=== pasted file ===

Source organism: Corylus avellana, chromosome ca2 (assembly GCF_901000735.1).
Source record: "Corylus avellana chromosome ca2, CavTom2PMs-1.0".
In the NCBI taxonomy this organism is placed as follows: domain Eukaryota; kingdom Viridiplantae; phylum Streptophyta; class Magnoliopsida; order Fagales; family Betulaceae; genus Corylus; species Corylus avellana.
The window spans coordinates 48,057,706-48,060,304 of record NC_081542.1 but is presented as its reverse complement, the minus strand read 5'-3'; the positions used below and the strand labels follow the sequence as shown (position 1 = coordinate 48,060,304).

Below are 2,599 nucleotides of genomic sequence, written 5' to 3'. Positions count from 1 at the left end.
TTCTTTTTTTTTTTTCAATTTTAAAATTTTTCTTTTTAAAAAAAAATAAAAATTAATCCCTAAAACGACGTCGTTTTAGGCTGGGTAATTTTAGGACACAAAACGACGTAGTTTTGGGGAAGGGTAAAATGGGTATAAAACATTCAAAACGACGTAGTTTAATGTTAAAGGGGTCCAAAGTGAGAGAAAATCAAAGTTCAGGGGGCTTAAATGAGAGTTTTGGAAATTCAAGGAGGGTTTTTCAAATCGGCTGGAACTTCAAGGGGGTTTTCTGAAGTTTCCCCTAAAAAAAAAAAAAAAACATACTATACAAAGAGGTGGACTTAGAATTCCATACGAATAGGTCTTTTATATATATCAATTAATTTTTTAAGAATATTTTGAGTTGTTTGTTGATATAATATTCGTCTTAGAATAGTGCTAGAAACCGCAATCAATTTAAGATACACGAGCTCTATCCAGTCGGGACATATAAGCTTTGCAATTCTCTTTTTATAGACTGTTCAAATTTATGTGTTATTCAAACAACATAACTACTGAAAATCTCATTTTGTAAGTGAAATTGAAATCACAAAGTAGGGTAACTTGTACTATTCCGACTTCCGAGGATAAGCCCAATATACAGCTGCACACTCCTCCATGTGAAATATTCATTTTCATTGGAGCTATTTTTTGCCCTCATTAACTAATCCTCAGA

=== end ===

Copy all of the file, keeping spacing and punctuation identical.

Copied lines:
Source organism: Corylus avellana, chromosome ca2 (assembly GCF_901000735.1).
Source record: "Corylus avellana chromosome ca2, CavTom2PMs-1.0".
In the NCBI taxonomy this organism is placed as follows: domain Eukaryota; kingdom Viridiplantae; phylum Streptophyta; class Magnoliopsida; order Fagales; family Betulaceae; genus Corylus; species Corylus avellana.
The window spans coordinates 48,057,706-48,060,304 of record NC_081542.1 but is presented as its reverse complement, the minus strand read 5'-3'; the positions used below and the strand labels follow the sequence as shown (position 1 = coordinate 48,060,304).

Below are 2,599 nucleotides of genomic sequence, written 5' to 3'. Positions count from 1 at the left end.
TTCTTTTTTTTTTTTCAATTTTAAAATTTTTCTTTTTAAAAAAAAATAAAAATTAATCCCTAAAACGACGTCGTTTTAGGCTGGGTAATTTTAGGACACAAAACGACGTAGTTTTGGGGAAGGGTAAAATGGGTATAAAACATTCAAAACGACGTAGTTTAATGTTAAAGGGGTCCAAAGTGAGAGAAAATCAAAGTTCAGGGGGCTTAAATGAGAGTTTTGGAAATTCAAGGAGGGTTTTTCAAATCGGCTGGAACTTCAAGGGGGTTTTCTGAAGTTTCCCCTAAAAAAAAAAAAAAAACATACTATACAAAGAGGTGGACTTAGAATTCCATACGAATAGGTCTTTTATATATATCAATTAATTTTTTAAGAATATTTTGAGTTGTTTGTTGATATAATATTCGTCTTAGAATAGTGCTAGAAACCGCAATCAATTTAAGATACACGAGCTCTATCCAGTCGGGACATATAAGCTTTGCAATTCTCTTTTTATAGACTGTTCAAATTTATGTGTTATTCAAACAACATAACTACTGAAAATCTCATTTTGTAAGTGAAATTGAAATCACAAAGTAGGGTAACTTGTACTATTCCGACTTCCGAGGATAAGCCCAATATACAGCTGCACACTCCTCCATGTGAAATATTCATTTTCATTGGAGCTATTTTTTGCCCTCATTAACTAATCCTCAGA